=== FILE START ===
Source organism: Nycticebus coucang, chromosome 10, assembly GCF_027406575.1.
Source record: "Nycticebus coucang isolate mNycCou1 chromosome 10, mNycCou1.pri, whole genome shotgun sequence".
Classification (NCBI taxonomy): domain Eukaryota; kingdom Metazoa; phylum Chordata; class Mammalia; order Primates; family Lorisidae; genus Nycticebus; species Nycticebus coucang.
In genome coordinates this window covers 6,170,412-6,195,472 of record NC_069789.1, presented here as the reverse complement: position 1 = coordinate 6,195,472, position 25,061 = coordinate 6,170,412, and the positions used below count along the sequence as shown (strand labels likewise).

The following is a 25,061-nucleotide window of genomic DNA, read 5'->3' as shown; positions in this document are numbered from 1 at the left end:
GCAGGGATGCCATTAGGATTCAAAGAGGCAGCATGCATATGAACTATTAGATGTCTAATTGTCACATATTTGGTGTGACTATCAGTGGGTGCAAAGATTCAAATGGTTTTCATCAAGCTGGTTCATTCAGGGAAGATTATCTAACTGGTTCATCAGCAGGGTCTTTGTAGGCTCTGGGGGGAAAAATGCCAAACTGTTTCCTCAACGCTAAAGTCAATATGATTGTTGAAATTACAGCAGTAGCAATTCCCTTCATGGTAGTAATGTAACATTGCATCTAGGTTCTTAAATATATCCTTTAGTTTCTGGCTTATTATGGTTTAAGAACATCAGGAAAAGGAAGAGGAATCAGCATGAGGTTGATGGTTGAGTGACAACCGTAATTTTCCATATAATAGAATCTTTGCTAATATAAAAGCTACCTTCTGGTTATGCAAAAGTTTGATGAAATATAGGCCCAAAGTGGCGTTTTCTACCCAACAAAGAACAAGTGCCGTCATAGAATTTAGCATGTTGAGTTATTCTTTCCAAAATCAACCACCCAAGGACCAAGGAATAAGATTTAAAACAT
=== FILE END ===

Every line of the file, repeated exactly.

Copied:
Source organism: Nycticebus coucang, chromosome 10, assembly GCF_027406575.1.
Source record: "Nycticebus coucang isolate mNycCou1 chromosome 10, mNycCou1.pri, whole genome shotgun sequence".
Classification (NCBI taxonomy): domain Eukaryota; kingdom Metazoa; phylum Chordata; class Mammalia; order Primates; family Lorisidae; genus Nycticebus; species Nycticebus coucang.
In genome coordinates this window covers 6,170,412-6,195,472 of record NC_069789.1, presented here as the reverse complement: position 1 = coordinate 6,195,472, position 25,061 = coordinate 6,170,412, and the positions used below count along the sequence as shown (strand labels likewise).

The following is a 25,061-nucleotide window of genomic DNA, read 5'->3' as shown; positions in this document are numbered from 1 at the left end:
GCAGGGATGCCATTAGGATTCAAAGAGGCAGCATGCATATGAACTATTAGATGTCTAATTGTCACATATTTGGTGTGACTATCAGTGGGTGCAAAGATTCAAATGGTTTTCATCAAGCTGGTTCATTCAGGGAAGATTATCTAACTGGTTCATCAGCAGGGTCTTTGTAGGCTCTGGGGGGAAAAATGCCAAACTGTTTCCTCAACGCTAAAGTCAATATGATTGTTGAAATTACAGCAGTAGCAATTCCCTTCATGGTAGTAATGTAACATTGCATCTAGGTTCTTAAATATATCCTTTAGTTTCTGGCTTATTATGGTTTAAGAACATCAGGAAAAGGAAGAGGAATCAGCATGAGGTTGATGGTTGAGTGACAACCGTAATTTTCCATATAATAGAATCTTTGCTAATATAAAAGCTACCTTCTGGTTATGCAAAAGTTTGATGAAATATAGGCCCAAAGTGGCGTTTTCTACCCAACAAAGAACAAGTGCCGTCATAGAATTTAGCATGTTGAGTTATTCTTTCCAAAATCAACCACCCAAGGACCAAGGAATAAGATTTAAAACAT